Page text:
Social Awakening In "The Awakening And Désirée’S Baby" Written By Kate Chopin
In The Awakening and Désirée’s Baby written by Kate Chopin, the main female characters experience a social awakening. Chopin uses literary devices to portray each story and awakening, along with their similarities and differences. The result of these stories parallel each other, but the events that lead to the character’s actions and how Chopin describes them are different. In Kate Chopin’s The Awakening and Désirée’s Baby, the similarities and differences of the main character’s awakening can be seen through the use of symbolism, imagery and foreshadowing.
In Désirée’s Baby, a significant symbol is Désirée's house. The house is described as a “sad-looking place” (181). On top of the house, “the roof came down steep and black like a cowl” (181). The imagery used is very harsh which can represent Désirée’s unhappiness stemming from the house. This parallels how most of Edna’s sadness comes from living with her family. The difference between these women’s feelings is that Edna want to be free from the responsibilities of taking care of her children and fulfilling the role of women in society. Désirée seems mostly content taking care of her child. However, a huge component for Désirée and Edna leaving their homes is their husbands. Désirée left due to her husband blaming her for her unknown origins resulting in their baby being of mixed race, which was seen as below the wealthy class. Edna left to be independent from her husband and children. She decides “never again to belong to another than herself” (107). In Désirée’s Baby, the mention of Désirée and stone occurs a lot. Armand falls in love by seeing her “against the stone pillar” (180). Désirée is also compared to “a stone image” (184). The stone can symbolize the tradition and norms of society. These expectations are so strong and continue to be upheld. The comparison of Désirée to stone shows her lack of power and how passive she is at the beginning of the story. However, both Désirée and Edna eventually decide to leave their homes and husbands, going against the social norm.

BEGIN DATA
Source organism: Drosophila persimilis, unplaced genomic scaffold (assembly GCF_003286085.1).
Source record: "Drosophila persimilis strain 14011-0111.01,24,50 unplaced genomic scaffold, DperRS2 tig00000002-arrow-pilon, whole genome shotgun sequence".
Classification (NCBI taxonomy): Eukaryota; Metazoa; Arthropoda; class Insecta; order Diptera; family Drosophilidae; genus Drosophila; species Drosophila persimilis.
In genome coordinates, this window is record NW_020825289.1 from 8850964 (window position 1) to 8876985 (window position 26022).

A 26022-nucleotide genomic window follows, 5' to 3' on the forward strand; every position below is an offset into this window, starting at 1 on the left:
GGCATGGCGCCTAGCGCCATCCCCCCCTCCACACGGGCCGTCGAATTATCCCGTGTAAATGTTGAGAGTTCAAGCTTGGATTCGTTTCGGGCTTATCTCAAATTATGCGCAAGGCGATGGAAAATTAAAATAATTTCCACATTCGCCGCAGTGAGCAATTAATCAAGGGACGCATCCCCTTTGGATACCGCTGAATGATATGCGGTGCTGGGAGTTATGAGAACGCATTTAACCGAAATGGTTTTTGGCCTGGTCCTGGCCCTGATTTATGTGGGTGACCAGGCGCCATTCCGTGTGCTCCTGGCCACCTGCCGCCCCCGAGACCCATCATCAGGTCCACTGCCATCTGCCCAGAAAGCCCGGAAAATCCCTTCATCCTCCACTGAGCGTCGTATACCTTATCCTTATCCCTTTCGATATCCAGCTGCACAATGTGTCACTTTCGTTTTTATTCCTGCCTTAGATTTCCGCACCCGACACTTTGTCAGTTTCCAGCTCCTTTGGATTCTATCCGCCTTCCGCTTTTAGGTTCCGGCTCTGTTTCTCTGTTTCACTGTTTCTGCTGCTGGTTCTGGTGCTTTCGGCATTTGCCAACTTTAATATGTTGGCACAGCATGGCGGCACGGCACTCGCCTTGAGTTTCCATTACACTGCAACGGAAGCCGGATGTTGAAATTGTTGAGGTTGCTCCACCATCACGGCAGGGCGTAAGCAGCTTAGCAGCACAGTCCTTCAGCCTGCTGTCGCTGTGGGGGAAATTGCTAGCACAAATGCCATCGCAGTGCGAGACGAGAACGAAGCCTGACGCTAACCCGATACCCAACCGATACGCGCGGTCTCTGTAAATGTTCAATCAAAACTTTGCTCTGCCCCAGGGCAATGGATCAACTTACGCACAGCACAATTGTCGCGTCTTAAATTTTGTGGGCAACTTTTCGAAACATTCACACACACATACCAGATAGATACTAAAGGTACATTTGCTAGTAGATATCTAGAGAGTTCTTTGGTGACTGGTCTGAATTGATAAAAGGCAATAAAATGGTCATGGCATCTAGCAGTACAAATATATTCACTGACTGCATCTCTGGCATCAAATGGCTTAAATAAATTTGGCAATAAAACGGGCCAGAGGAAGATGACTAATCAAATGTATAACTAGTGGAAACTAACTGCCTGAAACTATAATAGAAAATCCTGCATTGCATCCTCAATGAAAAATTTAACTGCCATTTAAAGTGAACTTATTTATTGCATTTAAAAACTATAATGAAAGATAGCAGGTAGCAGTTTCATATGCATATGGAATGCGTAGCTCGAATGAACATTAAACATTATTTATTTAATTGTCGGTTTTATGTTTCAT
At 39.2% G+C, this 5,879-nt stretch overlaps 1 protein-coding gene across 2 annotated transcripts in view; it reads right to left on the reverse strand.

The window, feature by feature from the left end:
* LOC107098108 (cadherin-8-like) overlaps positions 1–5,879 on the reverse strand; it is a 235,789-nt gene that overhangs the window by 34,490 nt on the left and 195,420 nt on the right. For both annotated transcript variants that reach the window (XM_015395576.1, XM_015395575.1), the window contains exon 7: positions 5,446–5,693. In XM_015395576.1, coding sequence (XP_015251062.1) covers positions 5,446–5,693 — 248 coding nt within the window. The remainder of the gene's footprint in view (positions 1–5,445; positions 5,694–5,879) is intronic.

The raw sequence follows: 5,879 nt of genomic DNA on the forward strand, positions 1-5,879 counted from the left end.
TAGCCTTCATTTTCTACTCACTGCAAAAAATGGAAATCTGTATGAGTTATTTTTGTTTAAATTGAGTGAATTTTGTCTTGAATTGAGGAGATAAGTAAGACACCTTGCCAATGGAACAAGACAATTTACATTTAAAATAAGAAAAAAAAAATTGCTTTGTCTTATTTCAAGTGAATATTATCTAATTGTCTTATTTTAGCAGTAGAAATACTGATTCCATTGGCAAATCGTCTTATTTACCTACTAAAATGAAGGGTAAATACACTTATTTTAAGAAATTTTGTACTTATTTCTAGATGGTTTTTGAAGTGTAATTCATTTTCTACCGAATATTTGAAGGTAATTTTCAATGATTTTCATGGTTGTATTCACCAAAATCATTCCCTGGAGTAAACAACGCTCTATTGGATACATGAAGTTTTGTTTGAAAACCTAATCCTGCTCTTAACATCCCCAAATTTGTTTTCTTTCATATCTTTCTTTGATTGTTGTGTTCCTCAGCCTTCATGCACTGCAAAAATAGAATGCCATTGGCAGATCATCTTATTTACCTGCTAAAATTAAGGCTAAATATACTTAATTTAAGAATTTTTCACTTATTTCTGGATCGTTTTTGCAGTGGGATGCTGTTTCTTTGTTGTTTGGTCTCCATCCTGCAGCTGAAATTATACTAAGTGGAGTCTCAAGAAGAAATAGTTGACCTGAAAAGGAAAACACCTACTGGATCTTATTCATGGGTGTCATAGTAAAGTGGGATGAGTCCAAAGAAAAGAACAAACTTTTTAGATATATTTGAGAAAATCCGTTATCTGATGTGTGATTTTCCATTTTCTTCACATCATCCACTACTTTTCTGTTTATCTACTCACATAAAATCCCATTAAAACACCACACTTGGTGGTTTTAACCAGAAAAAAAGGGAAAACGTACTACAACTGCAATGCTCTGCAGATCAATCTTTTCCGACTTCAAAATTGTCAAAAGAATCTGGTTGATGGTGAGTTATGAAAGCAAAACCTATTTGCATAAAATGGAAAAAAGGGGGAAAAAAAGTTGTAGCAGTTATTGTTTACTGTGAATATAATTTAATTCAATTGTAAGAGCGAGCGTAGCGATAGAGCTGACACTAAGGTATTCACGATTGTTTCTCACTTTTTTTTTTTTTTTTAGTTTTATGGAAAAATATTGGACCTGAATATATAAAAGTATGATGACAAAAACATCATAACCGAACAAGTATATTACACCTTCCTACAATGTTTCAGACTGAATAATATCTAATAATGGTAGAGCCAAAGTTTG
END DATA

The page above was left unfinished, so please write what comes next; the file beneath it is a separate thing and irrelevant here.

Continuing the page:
These two women decide to achieve freedom and escape from their unpleasant realities by drowning themselves. When this occurs, there is specific white imagery. Edna’s “white feet” and “white body” are emphasized moments before she drowns. Désirée’s “white garment” is also specifically mentioned. The color white in literature usually represents innocence and goodness. This shows that their deaths have life and good in them. Even though their deaths are sad, they are good in the sense that they are now free from what oppressed them.
The death scenes are a bit different when it comes to the imagery used when describing them. Moments before Désirée drowns herself, she walks through a “deserted field, where the stubble bruised her tender feet, so delicately shod, and tore her thin gown to shreds” (185). This represents Désirée’s difficult journey and awakening. In Edna’s experience, she is invited by “the touch of the sea,” which “is sensuous, enfolding the body in its soft, close embrace” (155). The imagery of this scene is much more pleasant, representing her more gradual awakening in which she was able to experience a little more freedom.
The motivation and basis for both awakenings is their children. Before Edna’s death, she describes her children as “antagonists who had overcome her; who had empowered and sought to drag her into the soul’s slavery for the rest of her days” (154). The responsibility of taking care of her children drained her, causing her to seek for freedom. In Désirée’s case, her baby was the cause of her downfall. Upon the discovery of the baby’s race, Armand responds harshly, “leaving her alone with their child” (184). Their children are at the root of their problems.
There is foreshadowing of a significant event at the end of each story. In Désirée’s Baby, there is foreshadowing of Armand’s race. There is mention of him in “La Blanche’s cabin” and a resemblance of La Blanche’s child to her own. This insinuates that they may have the same father, Armand. The incident of Désirée’s child being of a mixed race is what drives her awakening and causes her to leave home. In The Awakening, Edna’s failure to become independent is foreshadowed when Mademoiselle Reisz feels Edna’s “shoulder blades, to see if [her] wings were strong” because it would be upsetting to see her “bruised, exhausted, fluttering back to earth,” instead of soaring “above the level plain of tradition and prejudice” (111). Before Edna drowns herself, she noticed a bird “reeling, fluttering, circling disabled down, down to the water” (154). Edna was unable to gain her freedom and instead fell to the water hopeless.
Edna was more successful in her awakening as she really tried to break through society’s expectations to become independent, such as when she moved out to a house away from her husband and children. Désirée’s awakening was a lot more sudden. Unlike Edna, Désirée was not able to experience much freedom before drowning herself. Although neither woman was able to become completely free in their lives, they were free from their responsibilities and expectations in death.